Funded by the ANR, MIGA is an “Equipement d’Excellence” project which aims at building the first laser-based atomic interferometer to study variations of the strain tensor of space-time and gravitation. Using a novel approach based on quantum mechanics, this equipment will enable us to deepen our understanding of the terrestrial gravitational field on a wide frequency window ranging from a few tenth of Hertz to several hundreds.
million € EQUIPEX funding over 7 years
partners within the consortium
meter-long instrument under construction in Rustrel, France
The MIGA antenna baseline is designed to reach high sensitivity at low frequency. It consists in a chain of three atom interferometers distributed along a single beam path. The laser beam used to drive the matter-wave interferometer laser pulses is also locked to a resonant cavity. Each atom interferometer measures the local accelerations felt by the atoms with respect to the cavity mirrors. A differential measurement between the atom interferometers removes the mirror contribution to the signal and results in gravity gradient, gravity curvature or higher moments readout.
High precision is reached because the atoms are in free fall, and the implementation of atom interferometers with long interrogation time relies on the use of atoms launched along a parabolic trajectory as demonstrated in [Canuel 2006]. Interrogation times of 200 ms will be reached with an “active interrogation area” of diameter 20 cm, thus requiring a beam diameter in the cavity of at least 30 cm (a 10 cm radium would lead to a 4-fold loss in sensitivity).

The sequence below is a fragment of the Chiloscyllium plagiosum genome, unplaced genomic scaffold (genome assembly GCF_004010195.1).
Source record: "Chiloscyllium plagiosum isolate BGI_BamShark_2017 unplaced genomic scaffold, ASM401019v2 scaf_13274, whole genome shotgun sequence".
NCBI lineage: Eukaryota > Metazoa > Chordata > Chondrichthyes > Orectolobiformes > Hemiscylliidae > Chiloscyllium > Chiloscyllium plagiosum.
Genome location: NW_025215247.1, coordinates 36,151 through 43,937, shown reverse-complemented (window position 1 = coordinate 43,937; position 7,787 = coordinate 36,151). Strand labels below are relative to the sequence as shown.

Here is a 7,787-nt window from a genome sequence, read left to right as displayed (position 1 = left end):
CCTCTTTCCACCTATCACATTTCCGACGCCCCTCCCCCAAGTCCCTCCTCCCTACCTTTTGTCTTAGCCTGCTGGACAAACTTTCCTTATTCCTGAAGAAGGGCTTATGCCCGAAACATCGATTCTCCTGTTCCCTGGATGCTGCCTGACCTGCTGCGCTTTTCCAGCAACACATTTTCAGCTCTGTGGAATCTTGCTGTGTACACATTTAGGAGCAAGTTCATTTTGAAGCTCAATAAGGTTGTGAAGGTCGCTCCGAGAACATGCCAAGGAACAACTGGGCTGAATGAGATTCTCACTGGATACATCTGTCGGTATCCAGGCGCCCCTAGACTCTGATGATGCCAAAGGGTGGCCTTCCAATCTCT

MIGA will be installed at the LSBB, an underground low-noise laboratory located in
Rustrel, near the city of Apt in Vaucluse, France. The LSBB is a European
interdisciplinary laboratory for science and technology created in 1997 from the
decommissioning of a launching control system of the French strategic nuclear defense
operative during the Cold War. The LSBB is now an underground scientific platform
characterized by an ultra-low noise environment, both seismic and electromagnetic,
as a result of the distance of the site from heavy industrial and human activities. The
LSBB fosters trans-disciplinary interactions and interdisciplinary approaches, pursuing
both fundamental and applied research. The result is a broad scientific and industrial
expertise, besides the openness to European and international research programs
and groups. The LSBB is an ideal facility for site studies of next generation GW
detectors and more generally for the improvement of low-frequency sensitivity of existing
and future GW antennas. In such environment, MIGA aims at studying Newtonian
Noise and testing advanced detector geometries for its cancellation.
The project MIGA has been approved and funded under the French program ``Investissements d'Avenir`` as an excellence Equipment.
2019 is the final stage of MIGA, starting with the building of the undeground galleries.